...and arrive sometime before 1:30.
It's also a useful conclusion.
After all, why would Oswald|kill Officer Tippit...
...unless he just shot the|President and feared arrest?
Domingo Benevides...
...the closest witness|to the shooting...
...refuses to identify Oswald as the|killer and was never taken to a line-up.
Acquilla Clemons...
...saw the killer and another man|go off in separate directions.
Mrs. Clemons was never taken to a|line-up or to the Warren Commission.
At the scene, Officer Poe marks|his initials on the shells...
...to record the chain of evidence.
Those initials are not on|the 3 cartridge cases...
...which the Warren Commission|present to him.
As early as 12:44, only 14|minutes after the assassination...
...the police put out a description|matching Oswald's size and build.
Oswald is next seen by a shoe salesman,|Johnny Brewer, on Jefferson Avenue.
Oswald is scared. He begins to realize|the full implications of this thing.
He goes to the Texas Theater,|possibly a prearranged meeting point.
Though he has $14 in his pocket,|he doesn't buy the 75c ticket.
Brewer has the cashier call the police.
In response to that call...
...at least 30 officers in patrol|cars descend on the movie theater.
This is the most remarkable|example of police intuition...
...since the Reichstag fire.
I don't buy it!
They knew. Someone knew|Oswald would be there.
Brewer leads the cops|into the theater...
...and from the stage,|points Oswald out.
Sir, can I get you to stand up?
I am not resisting arrest!|I am not resisting arrest!
They have their man.
It's already been decided in Washington.
When he is brought from the theater...
...a crowd is waiting to scream at him.
Lee Oswald must have felt like|Joseph K. in Kafka's "The Trial."
He's never given reasons for his arrest.
He doesn't know the unseen|forces ranging against him.
At police headquarters, he was|booked for murdering Tippet.
No legal counsel is provided.
No record made of the questioning.
When the sun rises the next morning...
...he is booked for|murdering the President.
The whole country, fueled by|the media, assumes he is guilty.
Under the guise of a|patriotic club owner...
...out to spare Jackie Kennedy|from testifying at a trial...
...Jack Ruby is let into a garage...
...by one of his inside|men on the police force.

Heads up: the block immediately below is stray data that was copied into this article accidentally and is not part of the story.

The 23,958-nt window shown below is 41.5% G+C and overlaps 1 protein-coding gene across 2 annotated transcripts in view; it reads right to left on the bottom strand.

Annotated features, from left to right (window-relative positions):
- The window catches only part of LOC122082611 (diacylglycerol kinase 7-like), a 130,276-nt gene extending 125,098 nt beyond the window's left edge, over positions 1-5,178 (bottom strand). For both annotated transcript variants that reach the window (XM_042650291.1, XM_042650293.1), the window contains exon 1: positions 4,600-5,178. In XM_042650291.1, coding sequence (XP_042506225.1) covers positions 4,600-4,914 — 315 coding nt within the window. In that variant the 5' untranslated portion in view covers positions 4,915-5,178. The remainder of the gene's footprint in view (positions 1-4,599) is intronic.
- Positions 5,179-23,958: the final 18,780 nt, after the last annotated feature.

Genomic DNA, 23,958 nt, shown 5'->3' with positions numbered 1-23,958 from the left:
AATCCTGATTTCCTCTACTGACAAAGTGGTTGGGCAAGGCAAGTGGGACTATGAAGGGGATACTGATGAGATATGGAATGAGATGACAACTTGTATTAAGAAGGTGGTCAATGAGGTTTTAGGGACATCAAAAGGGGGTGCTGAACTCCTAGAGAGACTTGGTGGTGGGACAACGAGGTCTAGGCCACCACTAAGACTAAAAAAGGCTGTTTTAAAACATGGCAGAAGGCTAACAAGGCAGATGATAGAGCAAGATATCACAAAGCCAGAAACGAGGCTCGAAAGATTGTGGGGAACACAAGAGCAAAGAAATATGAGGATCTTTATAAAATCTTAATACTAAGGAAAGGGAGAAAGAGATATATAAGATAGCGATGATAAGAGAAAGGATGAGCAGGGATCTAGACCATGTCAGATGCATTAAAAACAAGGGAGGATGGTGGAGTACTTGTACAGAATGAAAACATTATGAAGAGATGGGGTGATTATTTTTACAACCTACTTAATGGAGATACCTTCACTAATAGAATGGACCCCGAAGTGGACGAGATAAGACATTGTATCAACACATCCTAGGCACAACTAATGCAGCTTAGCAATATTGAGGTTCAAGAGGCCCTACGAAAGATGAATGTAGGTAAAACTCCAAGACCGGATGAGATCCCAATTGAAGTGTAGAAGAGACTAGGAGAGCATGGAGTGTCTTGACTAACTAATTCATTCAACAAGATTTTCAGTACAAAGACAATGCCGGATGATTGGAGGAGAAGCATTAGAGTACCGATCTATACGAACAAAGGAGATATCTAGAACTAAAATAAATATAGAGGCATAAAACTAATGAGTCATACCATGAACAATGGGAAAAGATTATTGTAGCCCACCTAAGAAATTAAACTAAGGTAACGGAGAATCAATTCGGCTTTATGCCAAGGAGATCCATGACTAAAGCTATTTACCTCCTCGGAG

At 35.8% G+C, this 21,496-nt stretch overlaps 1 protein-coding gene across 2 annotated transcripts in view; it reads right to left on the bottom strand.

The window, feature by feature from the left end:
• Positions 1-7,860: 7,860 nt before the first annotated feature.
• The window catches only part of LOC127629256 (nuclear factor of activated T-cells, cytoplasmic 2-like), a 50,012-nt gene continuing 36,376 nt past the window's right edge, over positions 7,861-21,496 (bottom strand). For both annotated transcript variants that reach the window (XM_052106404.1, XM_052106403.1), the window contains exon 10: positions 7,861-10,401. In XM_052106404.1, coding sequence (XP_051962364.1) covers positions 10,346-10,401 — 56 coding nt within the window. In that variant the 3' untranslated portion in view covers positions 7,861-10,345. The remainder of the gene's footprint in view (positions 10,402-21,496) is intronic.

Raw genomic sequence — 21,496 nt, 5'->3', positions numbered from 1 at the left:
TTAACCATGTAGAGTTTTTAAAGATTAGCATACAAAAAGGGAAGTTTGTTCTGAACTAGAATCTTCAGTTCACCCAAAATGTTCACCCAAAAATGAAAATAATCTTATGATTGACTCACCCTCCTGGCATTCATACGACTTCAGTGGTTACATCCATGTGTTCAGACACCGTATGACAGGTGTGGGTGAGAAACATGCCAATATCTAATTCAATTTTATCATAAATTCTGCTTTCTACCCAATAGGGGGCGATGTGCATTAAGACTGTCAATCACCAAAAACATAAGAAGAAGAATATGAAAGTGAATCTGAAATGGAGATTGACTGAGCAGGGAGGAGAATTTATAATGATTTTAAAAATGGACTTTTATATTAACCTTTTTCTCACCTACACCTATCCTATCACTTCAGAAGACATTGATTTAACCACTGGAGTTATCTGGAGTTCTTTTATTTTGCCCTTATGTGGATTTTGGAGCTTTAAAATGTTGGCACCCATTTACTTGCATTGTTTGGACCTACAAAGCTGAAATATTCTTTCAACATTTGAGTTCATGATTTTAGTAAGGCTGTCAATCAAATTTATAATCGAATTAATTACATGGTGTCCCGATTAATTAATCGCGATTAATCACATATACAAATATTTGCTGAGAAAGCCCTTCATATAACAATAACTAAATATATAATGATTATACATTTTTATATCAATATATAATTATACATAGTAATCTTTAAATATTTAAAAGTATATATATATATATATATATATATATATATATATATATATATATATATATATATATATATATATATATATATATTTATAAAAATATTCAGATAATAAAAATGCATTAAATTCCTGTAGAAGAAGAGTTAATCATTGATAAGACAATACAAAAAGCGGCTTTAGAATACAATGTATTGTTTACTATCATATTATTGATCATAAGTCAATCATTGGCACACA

Oswald is brought out like|a sacrificial lamb...
...and nicely disposed of|as an enemy of the people.
Who grieves for Lee Harvey Oswald...
...buried in a cheap grave|under the name Oswald?
Nobody.
False statements and press leaks|about Oswald circulate the globe.
The official legend is created|and the media takes it from there.
The glitter of official lies and the|epic splendor of JFK's funeral...
...confuse the eye and|confound the understanding.
Hitler said:
"The bigger the lie, the more|people will believe it."
Lee Harvey Oswald, a crazed lonely|man who wanted attention...
...and got it by killing a President was|only the first in a long line of patsies.
In later years, Bobby Kennedy,|Martin Luther King...
...men whose commitment|to change and peace...
...made them dangerous to men|committed to war, would follow...
...also killed by such|lonely crazed men.
Men who remove all guilt by making|murder a meaningless act of a loner.
We've all become Hamlets in our country,|children of a slain father-leader...
...whose killers still|possess the throne.
The ghost of John F. Kennedy|confronts us with the secret murder...
...at the heart of the American Dream.
He forces on us the appalling questions:|Of what is our Constitution made?
What are our lives worth?
What is the future of a democracy...
...where a President can be assassinated|under suspicious circumstances...
...while the machinery of|legal action scarcely trembles?
How many more political murders|disguised as heart attacks...
...suicides, cancers, drug overdoses?
How many plane and car|crashes will occur...
...before they are|exposed for what they are?
"Treason doth never prosper,"|wrote an English poet.
"What's the reason?"
"For if it prosper, none|dare call it treason."
The American public has yet|to see the Zapruder film.
Why?
The American public has yet to see|the real X-rays and autopsy pictures.
Why?
Hundreds of documents could|help prove this conspiracy.
Why are they being withheld|or burned by the government?
When my office or you, the people, asked|those questions, demanded evidence...
...the answer from on high|has always been: national security.
What kind of national security do we|have when we're robbed of our leaders?
What national security|permits the removal...
...of fundamental power|from the people...
...and validates the ascendancy of|invisible government in the U.S.?
That kind of national security...
...when it smells like it, feels|like it, and looks like it...
...you call it what it is:
Fascism!
I submit to you that what took|place on November 22, 1963...
...was a coup d'etat.
Its most direct and tragic result...
...was the reversal of Kennedy's|decision to withdraw from Vietnam.